The efficacy of acupuncture on menopausal symptoms (ACOM study): protocol for a randomised study

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INTRODUCTION: Around 75% of menopausal women experience hot flushes (HF) and 10-20% of all postmenopausal women find this very distressing. The aim of this study is to evaluate the efficacy of acupuncture on moderate-to-severe menopausal symptoms in general and HF in particular.

METHODS: An un-blinded randomised trial (cross-over) with 1:1 allocation to early (intervention) versus late (control) acupuncture. The included women suffer from moderate-to-severe HF and will receive a weekly treatment during five consecutive weeks in the following predefined acupuncture points: CV-3, CV-4, LR-8, SP-6, SP-9. All acupuncturists will be medical doctors educated in acupuncture. The primary outcome is change in HF from baseline to week 6 measured by the HF scale from the MenoScores Questionnaire (MSQ). Secondary outcomes are change in other menopausal symptoms, in particular day and night sweats and menopausal-specific sleeping problems, also measured by other scales from the MSQ. A total of 68 patients must be enrolled to detect a relevant clinical reduction on the above MSQ scales. Both intention-to-treat and per-protocol analyses will be conducted; four or more treatments are considered adequate adherence.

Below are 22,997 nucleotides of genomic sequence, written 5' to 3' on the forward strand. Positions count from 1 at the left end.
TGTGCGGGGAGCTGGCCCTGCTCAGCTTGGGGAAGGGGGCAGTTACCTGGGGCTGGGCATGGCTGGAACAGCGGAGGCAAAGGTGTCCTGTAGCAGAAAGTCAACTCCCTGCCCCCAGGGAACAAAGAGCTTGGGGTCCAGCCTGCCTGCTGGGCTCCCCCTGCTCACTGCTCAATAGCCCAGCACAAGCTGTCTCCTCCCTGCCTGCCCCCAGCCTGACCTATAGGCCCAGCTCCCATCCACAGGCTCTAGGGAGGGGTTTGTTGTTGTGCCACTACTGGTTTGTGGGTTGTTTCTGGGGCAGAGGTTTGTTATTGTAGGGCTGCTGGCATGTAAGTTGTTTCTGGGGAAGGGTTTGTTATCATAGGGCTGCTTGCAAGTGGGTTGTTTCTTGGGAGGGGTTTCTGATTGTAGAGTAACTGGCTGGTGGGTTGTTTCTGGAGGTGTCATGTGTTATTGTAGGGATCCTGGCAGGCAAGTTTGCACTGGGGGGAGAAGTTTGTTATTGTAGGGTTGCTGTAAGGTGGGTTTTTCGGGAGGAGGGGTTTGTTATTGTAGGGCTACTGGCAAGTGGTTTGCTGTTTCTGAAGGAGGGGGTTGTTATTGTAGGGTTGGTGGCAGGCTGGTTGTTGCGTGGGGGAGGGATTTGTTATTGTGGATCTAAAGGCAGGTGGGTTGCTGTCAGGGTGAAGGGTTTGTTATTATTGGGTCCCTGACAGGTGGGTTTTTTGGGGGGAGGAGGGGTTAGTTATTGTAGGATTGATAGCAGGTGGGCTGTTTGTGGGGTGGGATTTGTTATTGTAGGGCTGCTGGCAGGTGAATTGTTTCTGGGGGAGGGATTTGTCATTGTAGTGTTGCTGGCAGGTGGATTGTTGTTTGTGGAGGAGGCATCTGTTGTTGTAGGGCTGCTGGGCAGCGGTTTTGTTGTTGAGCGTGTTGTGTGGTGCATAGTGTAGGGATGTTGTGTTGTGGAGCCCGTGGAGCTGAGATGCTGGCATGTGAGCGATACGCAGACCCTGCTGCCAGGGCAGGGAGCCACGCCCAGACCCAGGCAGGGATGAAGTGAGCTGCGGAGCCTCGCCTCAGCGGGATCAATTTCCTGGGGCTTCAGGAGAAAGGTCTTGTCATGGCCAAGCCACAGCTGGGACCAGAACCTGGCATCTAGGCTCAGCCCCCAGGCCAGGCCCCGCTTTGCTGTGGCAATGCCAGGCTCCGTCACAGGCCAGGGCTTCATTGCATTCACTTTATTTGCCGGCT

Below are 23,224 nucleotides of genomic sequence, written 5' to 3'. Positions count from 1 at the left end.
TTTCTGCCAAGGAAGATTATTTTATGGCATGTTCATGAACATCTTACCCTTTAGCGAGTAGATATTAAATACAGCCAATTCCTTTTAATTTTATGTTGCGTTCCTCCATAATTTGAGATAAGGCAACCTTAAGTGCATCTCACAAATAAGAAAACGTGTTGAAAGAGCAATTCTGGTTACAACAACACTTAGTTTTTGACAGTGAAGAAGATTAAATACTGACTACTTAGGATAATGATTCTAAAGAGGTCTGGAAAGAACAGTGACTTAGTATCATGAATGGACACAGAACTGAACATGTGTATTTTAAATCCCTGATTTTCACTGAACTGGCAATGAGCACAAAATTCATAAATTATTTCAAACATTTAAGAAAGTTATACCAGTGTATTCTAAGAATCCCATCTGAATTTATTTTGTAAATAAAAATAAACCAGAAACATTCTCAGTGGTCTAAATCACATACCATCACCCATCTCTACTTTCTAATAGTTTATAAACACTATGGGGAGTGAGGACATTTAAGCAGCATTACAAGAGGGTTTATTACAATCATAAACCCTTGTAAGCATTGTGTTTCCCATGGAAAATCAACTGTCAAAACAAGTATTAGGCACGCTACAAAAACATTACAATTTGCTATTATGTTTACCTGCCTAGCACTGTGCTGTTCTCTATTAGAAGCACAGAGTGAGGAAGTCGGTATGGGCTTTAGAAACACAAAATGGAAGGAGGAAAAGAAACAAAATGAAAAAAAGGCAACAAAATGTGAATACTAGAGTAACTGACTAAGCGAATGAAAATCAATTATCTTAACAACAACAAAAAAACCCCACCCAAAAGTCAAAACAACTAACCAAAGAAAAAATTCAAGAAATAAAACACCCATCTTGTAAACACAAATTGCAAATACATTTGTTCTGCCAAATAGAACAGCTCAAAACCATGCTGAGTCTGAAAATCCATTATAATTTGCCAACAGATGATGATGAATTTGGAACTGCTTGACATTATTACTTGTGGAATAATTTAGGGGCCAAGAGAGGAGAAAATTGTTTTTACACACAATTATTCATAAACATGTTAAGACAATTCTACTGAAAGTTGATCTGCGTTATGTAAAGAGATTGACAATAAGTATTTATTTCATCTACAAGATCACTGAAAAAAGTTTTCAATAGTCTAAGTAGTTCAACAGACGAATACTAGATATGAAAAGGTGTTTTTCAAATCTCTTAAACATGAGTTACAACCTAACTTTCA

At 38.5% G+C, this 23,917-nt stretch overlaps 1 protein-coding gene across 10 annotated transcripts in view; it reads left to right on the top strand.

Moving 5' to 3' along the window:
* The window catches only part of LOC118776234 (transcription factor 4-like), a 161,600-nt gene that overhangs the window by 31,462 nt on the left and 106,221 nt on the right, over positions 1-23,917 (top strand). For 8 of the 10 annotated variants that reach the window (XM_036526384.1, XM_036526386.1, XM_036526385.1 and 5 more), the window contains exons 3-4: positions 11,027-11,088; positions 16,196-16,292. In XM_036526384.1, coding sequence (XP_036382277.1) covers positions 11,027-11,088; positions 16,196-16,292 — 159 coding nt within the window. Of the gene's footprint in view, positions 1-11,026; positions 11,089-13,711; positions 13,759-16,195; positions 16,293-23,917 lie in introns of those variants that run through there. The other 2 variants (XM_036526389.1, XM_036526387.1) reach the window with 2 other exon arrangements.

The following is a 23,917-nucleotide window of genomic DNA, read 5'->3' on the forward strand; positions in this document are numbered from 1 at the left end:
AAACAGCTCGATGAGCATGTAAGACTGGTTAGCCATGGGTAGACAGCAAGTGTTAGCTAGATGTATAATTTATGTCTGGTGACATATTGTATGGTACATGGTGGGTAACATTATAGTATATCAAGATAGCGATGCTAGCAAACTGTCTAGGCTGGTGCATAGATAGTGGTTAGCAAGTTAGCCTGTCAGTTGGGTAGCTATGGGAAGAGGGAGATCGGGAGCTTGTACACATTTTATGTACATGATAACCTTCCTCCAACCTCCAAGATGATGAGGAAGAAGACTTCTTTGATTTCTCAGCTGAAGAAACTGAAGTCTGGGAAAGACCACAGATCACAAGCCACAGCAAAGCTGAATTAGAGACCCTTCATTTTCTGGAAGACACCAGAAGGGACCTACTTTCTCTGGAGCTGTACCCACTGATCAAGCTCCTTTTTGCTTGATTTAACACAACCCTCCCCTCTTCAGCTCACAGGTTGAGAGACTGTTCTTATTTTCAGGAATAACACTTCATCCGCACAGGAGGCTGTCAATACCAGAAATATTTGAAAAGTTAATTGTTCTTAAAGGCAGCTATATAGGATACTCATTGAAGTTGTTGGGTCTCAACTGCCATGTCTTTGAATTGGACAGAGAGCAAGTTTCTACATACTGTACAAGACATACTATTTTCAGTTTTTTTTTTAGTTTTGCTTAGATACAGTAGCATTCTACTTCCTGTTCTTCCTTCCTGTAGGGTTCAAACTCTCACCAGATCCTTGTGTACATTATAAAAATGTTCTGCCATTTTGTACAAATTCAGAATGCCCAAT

CONCLUSIONS: In the ACOM study, we explore the potential benefits of acupuncture on moderate-to-severe meno-pausal symptoms. The cross-over design offers the possi-bility of examining the legacy effect of acupuncture.

FUNDING: The Idella Foundation, the University of Copenhagen and the Research Foundation of General Practice.

TRIAL REGISTRATION: Clinicaltrials NCT02746497.

Original languageEnglish
Article numberA5344
JournalDanish Medical Journal
Issue number3
Pages (from-to)1-6
Number of pages6
Publication statusPublished - Mar 2017

    Research areas

  • Acupuncture Therapy, Adult, Cross-Over Studies, Denmark, Female, Hot Flashes, Humans, Menopause, Middle Aged, Quality of Life, Surveys and Questionnaires, Journal Article, Randomized Controlled Trial

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